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A Journey Into Uncharted Territory
Klaus Mueller, Founder and Chair of the Salzburg Global LGBT Forum opens the first session in 2013 – LGBT and Human Rights: New Challenges,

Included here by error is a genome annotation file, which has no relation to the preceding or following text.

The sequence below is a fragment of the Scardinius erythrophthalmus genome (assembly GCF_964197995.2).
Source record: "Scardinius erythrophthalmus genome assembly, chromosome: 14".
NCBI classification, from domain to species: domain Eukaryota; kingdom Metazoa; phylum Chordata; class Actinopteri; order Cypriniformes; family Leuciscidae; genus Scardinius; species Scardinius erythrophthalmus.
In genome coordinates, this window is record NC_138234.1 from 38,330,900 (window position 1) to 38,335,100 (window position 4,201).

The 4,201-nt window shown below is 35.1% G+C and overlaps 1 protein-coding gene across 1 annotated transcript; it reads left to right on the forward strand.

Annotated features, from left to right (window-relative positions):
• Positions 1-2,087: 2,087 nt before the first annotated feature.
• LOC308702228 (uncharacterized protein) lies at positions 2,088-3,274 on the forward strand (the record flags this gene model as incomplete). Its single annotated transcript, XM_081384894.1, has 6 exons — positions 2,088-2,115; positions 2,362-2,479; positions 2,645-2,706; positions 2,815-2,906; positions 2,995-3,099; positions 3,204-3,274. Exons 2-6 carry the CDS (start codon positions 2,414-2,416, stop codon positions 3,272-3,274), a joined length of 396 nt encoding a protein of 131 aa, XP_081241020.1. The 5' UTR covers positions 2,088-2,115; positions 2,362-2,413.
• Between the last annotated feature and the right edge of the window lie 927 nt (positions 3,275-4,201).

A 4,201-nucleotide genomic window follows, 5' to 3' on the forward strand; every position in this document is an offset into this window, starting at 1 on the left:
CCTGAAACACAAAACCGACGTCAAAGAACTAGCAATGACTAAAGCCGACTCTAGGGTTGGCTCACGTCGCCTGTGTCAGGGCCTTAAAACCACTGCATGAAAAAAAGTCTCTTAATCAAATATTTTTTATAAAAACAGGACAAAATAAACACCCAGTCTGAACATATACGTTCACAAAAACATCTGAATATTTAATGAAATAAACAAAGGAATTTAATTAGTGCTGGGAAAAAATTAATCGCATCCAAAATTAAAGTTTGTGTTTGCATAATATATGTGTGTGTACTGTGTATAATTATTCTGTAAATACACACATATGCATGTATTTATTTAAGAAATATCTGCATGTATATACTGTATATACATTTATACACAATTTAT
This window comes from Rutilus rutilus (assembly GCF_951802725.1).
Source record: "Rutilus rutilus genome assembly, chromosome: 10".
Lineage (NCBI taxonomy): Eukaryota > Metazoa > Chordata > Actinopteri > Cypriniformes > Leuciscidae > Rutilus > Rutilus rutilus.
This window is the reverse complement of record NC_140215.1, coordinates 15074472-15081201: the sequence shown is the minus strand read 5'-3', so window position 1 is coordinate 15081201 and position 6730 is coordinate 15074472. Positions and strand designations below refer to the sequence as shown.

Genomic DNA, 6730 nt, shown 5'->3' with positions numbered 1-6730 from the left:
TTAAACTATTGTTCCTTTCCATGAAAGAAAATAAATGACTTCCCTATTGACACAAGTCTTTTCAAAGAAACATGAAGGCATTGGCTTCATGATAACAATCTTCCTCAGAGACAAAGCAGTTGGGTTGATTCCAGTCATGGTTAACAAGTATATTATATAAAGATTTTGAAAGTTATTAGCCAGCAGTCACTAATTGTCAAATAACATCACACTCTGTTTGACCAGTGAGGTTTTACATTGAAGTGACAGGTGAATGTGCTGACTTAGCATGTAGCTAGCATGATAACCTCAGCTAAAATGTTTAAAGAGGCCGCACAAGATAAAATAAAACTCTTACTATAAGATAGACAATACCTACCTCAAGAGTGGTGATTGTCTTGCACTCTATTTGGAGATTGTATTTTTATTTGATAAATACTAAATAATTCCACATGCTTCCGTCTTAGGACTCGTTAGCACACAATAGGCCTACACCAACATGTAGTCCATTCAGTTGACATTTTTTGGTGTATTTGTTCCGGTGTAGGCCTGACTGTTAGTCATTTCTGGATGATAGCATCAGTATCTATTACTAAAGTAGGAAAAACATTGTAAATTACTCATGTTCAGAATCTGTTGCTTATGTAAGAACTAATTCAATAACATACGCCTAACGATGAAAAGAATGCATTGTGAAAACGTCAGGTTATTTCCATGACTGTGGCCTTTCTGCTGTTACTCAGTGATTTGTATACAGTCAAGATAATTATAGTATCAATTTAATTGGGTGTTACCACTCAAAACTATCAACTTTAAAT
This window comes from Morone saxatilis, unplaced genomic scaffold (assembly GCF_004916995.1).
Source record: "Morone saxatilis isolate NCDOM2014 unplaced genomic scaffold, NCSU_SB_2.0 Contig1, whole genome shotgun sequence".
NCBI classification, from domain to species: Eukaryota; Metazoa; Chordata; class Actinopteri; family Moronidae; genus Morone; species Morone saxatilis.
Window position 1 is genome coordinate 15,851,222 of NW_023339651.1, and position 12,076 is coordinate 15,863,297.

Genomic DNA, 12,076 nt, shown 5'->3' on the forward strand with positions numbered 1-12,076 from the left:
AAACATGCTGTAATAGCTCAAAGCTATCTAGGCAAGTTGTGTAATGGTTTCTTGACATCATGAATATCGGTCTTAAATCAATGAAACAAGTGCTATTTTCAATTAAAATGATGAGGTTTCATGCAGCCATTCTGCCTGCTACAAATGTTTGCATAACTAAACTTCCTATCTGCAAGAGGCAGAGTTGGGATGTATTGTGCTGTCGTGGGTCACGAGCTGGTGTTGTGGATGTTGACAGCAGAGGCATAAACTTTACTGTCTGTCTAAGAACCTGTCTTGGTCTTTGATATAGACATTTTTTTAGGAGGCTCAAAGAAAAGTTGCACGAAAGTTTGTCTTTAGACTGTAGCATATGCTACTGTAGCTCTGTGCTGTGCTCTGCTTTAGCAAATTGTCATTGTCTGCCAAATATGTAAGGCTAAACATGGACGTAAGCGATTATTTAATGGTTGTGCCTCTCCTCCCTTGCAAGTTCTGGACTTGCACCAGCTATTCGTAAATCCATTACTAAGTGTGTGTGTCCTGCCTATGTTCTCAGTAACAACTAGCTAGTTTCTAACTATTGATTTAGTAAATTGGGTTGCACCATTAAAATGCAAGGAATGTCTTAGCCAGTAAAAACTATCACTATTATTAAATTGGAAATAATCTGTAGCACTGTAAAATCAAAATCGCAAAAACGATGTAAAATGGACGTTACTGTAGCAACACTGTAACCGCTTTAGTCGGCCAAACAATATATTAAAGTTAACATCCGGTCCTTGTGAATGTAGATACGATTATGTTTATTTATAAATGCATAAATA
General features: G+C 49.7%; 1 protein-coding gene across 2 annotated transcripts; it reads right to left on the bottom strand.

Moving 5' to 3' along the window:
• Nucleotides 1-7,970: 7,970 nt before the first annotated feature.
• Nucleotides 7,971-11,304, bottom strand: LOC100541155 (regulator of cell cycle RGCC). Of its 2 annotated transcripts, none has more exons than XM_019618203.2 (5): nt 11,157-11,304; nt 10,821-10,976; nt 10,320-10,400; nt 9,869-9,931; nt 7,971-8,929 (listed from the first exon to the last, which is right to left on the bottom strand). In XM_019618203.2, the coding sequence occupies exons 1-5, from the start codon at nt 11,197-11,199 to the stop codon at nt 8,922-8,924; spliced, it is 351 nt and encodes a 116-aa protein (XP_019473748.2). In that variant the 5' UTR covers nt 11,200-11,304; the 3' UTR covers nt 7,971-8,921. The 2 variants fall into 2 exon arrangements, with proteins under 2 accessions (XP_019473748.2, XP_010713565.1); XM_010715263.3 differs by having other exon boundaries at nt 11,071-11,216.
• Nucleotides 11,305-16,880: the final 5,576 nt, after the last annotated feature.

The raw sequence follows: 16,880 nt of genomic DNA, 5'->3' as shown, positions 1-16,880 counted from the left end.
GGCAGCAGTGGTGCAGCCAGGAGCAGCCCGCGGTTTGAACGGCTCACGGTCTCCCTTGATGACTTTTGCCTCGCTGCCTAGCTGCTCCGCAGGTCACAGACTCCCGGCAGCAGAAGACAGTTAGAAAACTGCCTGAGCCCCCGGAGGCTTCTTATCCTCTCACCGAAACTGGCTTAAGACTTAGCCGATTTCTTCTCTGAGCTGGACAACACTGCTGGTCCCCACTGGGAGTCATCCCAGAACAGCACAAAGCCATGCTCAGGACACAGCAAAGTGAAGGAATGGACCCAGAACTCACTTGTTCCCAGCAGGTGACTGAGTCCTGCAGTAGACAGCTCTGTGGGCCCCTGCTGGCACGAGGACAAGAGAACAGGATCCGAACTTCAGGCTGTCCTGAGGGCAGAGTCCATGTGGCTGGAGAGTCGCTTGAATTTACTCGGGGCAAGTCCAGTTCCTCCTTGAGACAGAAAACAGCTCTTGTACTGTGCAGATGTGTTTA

A Journey Into Uncharted Territory
Klaus Mueller